CNN — Former presidential candidate Ross Perot came out in favor of Mitt Romney Tuesday, writing in a newspaper editorial the 2012 GOP nominee was in a better position to slash America's ballooning federal debt.
Perot, who ran as an independent candidate in 1992 and 1996, wrote in the Des Moines Register President Barack Obama hadn't done enough to fix a stalled economy.
"Our country faces a momentous choice," Perot wrote. "The fact is the United States is on an unsustainable course. At stake is nothing less than our position in the world, our standard of living at home and our constitutional freedoms."
Perot, a Texas businessman and billionaire, ran as an independent candidate in 1992. He dropped out of the race in July but re-entered in October, going on to nab 19% of the vote. He ran again in 1996 and won 8% of ballots cast. He backed George W. Bush in 2000, but stayed out of the presidential race in 2004. In the 2008 GOP primary, he endorsed Romney over then-rival Sen. John McCain.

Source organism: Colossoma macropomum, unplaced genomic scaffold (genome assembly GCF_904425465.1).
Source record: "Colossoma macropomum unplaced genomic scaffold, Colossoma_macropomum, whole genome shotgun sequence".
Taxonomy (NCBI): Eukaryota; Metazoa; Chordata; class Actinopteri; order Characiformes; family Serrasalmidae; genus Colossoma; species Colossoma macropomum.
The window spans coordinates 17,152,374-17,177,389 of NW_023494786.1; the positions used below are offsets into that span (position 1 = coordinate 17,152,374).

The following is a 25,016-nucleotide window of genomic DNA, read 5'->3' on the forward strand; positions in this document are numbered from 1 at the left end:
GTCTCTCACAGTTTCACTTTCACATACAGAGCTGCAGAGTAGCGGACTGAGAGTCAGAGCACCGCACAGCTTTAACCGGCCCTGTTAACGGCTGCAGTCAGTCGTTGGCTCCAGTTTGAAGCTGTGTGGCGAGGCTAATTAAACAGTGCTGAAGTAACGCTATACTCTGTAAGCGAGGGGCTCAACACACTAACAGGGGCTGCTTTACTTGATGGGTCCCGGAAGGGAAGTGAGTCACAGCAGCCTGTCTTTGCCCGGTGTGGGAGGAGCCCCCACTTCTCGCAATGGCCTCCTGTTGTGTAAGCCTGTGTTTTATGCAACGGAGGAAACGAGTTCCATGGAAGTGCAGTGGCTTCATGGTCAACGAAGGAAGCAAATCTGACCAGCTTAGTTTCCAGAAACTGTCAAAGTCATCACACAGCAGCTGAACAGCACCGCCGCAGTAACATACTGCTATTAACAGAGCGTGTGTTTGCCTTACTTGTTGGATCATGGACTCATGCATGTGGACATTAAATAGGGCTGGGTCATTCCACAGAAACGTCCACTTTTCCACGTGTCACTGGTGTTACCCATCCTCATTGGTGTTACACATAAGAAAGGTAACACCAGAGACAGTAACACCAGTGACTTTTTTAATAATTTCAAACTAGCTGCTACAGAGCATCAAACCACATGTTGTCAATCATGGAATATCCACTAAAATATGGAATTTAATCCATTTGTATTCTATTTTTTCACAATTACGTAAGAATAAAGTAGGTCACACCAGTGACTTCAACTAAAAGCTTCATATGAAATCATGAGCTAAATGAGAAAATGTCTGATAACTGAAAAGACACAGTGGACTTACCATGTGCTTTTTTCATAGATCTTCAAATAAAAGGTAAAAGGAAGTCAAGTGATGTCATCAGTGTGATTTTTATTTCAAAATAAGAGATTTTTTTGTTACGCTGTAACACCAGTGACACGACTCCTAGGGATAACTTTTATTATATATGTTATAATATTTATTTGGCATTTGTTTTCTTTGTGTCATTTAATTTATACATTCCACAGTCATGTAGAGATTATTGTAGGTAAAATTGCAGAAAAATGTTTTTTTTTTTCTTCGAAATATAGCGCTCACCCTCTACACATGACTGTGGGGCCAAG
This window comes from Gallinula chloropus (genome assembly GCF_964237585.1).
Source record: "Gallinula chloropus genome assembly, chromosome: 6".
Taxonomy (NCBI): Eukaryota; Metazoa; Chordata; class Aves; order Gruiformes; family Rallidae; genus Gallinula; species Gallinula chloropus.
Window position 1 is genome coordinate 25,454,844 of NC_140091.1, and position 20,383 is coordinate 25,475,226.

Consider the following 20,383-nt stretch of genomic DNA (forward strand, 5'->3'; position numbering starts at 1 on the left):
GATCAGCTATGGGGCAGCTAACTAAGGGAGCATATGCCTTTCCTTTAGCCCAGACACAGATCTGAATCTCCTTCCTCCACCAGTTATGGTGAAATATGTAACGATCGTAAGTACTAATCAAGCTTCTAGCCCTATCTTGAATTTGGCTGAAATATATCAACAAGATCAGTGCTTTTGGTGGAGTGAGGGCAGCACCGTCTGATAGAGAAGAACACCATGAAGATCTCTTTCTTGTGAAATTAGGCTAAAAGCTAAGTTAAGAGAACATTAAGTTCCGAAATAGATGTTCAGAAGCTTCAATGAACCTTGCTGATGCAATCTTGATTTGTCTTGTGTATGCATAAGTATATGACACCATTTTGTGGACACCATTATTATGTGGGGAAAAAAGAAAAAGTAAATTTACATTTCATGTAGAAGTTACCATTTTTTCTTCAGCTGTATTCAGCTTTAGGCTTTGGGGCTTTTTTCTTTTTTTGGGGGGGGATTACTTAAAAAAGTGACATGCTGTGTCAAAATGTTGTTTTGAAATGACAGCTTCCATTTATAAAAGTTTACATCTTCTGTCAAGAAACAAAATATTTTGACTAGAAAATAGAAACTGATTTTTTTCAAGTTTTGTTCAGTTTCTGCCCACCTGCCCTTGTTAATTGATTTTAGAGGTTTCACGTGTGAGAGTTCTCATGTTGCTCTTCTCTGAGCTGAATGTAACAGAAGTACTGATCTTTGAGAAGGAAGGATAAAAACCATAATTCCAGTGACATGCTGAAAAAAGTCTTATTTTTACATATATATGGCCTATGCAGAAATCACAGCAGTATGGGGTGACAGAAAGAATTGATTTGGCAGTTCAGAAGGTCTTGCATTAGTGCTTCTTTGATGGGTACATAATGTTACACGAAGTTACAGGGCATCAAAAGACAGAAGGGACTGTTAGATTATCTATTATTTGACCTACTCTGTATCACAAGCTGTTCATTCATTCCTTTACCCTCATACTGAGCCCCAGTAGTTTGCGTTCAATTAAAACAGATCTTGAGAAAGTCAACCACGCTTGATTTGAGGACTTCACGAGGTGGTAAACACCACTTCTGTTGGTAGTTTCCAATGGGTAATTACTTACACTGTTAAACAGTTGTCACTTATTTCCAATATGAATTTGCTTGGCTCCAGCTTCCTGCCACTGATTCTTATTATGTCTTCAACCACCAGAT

In his endorsement Tuesday, Perot hit Obama for adding to the national debt as well as presiding over cuts to the military.
"At a moment when turbulence is sweeping critical regions of the world, we are increasingly unprepared," Perot wrote. "That is wrong. It's not the way America ought to be. It is for these reasons that I am endorsing Mitt Romney."
The former candidate went on to cite Romney's balancing the state budget while governor of Massachusetts, despite a legislature run by Democrats.
"In short, although he is a rock-solid conservative, he knows how to reach across the aisle and make common cause with those with whom he disagrees," Perot wrote.
In a statement, Romney wrote he was "proud" to land Perot's endorsement.
"Ross Perot's accomplishments as an entrepreneur, as a political leader, and as a naval officer make him a living legend," Romney wrote. "He understands the challenges facing the nation and what it will take to meet them."
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By Kevin Liptak